Maureen Tolman Flannery
Where Time Faltered
Outside Mantua, Italy, archeologists unearthed
a pair of human skeletons from the Neolithic period
locked in embrace.
Of course they were lovers.
It was land that would come to be Italy.
Complicit sun peered through poplars and warmed
suggestive paths among not-yet-domesticated olive trees.
They had raced away from their day’s tasks—
his hunting the four-point stag,
hers gathering the plumpest blackberries.
Needing no fermented juice to feel intoxicated,
she maneuvered through barbed rose vines
which future millennia would coax into bearing grapes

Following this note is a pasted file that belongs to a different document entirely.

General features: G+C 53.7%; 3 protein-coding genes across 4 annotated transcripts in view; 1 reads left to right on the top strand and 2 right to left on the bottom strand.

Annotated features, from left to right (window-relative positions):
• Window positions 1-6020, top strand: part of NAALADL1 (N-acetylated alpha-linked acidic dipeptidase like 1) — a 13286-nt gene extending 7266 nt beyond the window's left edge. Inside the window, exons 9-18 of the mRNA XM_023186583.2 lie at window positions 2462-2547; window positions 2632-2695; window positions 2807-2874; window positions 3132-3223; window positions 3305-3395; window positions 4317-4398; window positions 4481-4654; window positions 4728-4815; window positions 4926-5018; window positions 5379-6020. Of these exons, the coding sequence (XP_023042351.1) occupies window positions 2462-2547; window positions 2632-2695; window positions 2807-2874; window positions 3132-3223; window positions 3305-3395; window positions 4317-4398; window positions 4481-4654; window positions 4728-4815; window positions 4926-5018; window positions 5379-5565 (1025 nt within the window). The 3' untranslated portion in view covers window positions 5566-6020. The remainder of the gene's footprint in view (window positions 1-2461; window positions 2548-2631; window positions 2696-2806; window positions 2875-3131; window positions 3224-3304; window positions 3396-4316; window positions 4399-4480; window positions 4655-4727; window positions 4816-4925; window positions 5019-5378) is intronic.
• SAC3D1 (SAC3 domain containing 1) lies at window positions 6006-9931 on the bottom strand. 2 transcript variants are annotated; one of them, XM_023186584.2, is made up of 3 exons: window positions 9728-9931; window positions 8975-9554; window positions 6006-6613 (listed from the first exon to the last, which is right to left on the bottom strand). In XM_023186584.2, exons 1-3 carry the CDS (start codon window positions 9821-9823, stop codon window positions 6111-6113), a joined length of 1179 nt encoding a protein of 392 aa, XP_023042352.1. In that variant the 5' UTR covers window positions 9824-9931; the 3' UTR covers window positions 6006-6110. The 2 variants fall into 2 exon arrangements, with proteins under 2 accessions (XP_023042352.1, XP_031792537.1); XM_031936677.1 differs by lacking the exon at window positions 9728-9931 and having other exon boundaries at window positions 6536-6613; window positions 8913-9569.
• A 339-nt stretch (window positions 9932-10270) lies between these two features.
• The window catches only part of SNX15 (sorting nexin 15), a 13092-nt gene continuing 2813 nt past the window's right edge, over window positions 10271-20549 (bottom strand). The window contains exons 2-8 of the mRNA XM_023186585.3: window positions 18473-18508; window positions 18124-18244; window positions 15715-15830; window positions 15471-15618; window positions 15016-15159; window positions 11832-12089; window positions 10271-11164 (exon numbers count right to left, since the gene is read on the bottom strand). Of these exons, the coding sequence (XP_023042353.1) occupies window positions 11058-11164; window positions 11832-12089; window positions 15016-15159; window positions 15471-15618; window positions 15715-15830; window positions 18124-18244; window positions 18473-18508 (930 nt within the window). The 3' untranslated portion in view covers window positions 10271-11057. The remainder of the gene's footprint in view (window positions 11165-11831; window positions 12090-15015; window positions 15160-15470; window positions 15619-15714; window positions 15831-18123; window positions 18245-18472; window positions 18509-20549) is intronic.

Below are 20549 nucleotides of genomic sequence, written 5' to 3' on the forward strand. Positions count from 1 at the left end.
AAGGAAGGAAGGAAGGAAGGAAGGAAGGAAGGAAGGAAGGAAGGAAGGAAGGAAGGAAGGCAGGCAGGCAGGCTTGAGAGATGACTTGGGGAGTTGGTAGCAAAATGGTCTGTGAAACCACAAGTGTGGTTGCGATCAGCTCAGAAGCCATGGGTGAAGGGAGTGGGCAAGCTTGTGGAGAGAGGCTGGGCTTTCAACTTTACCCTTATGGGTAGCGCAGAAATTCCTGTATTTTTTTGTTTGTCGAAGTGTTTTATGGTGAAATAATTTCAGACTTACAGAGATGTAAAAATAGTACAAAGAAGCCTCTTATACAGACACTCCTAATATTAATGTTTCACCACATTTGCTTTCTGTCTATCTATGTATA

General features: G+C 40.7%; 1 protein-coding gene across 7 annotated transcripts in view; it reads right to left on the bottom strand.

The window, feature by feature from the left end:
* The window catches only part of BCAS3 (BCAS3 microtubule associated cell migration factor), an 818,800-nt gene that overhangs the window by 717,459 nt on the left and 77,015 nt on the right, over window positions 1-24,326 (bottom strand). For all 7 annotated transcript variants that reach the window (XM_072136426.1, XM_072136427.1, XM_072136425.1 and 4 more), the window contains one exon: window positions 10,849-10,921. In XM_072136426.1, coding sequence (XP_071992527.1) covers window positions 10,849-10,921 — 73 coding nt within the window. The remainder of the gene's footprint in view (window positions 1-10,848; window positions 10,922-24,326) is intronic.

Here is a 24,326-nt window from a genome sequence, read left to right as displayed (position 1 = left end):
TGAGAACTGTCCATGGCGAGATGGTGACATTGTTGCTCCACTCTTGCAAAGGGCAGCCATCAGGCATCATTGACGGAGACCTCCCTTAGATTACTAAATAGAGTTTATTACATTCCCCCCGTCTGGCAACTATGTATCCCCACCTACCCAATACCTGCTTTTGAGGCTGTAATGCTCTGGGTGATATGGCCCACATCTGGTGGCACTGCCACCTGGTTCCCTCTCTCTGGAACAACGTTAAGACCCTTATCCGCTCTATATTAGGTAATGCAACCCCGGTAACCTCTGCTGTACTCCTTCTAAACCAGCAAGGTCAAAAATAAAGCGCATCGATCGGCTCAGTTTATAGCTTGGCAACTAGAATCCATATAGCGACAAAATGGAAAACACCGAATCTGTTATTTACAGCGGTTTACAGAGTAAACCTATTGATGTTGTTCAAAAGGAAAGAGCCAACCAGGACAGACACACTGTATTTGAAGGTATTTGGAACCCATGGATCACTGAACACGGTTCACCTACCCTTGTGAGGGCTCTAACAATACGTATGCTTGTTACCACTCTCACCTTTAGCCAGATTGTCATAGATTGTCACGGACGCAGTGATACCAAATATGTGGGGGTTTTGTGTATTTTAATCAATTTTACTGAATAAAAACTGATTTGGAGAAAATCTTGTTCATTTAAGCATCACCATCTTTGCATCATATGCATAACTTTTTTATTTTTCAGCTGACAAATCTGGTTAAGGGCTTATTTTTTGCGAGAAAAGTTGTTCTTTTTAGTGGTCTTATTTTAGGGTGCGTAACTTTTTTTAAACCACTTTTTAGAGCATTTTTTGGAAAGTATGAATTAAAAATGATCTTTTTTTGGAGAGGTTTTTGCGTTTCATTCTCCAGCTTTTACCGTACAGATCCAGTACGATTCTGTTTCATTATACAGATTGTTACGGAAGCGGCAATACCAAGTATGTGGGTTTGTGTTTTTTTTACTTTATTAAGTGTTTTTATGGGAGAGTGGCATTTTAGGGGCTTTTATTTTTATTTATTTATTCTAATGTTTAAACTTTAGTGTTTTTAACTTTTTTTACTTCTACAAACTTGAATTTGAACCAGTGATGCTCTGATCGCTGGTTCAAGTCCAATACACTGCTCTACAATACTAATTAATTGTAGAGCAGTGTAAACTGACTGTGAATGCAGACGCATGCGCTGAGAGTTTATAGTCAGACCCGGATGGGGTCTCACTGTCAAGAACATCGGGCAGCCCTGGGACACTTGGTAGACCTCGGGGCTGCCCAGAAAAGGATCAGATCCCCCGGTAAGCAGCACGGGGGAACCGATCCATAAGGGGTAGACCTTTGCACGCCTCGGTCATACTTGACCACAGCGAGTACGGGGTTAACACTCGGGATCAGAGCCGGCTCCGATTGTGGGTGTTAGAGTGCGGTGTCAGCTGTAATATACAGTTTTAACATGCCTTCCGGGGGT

and met him there, in a grove of trees,
bird busy and humming with summer air.
They whispered and sang in imitation
of the nightingale that discovered their love
and announced it to observant clouds.
Late into the morning, lying entwined,
they ate scrub kumquats off each other’s tongues.
He combed her long dark locks with parted fingers
as his lips followed the golden trough
from her shoulder blades to where he licked salt
at the two shallow pools between her hips.
She waded waist-deep into his eyes and retreated
to the beach of sky so she could breathe again.
Time, confounded by arrangement of their limbs,
could find neither its bearings nor its stride.
As desire wound a wild vine around their adoration,
bound them to that indentation in the grass,
Time, unable to pass by, drowsed, yawned
and settled in beside them
for a brief, five-thousand-year sleep.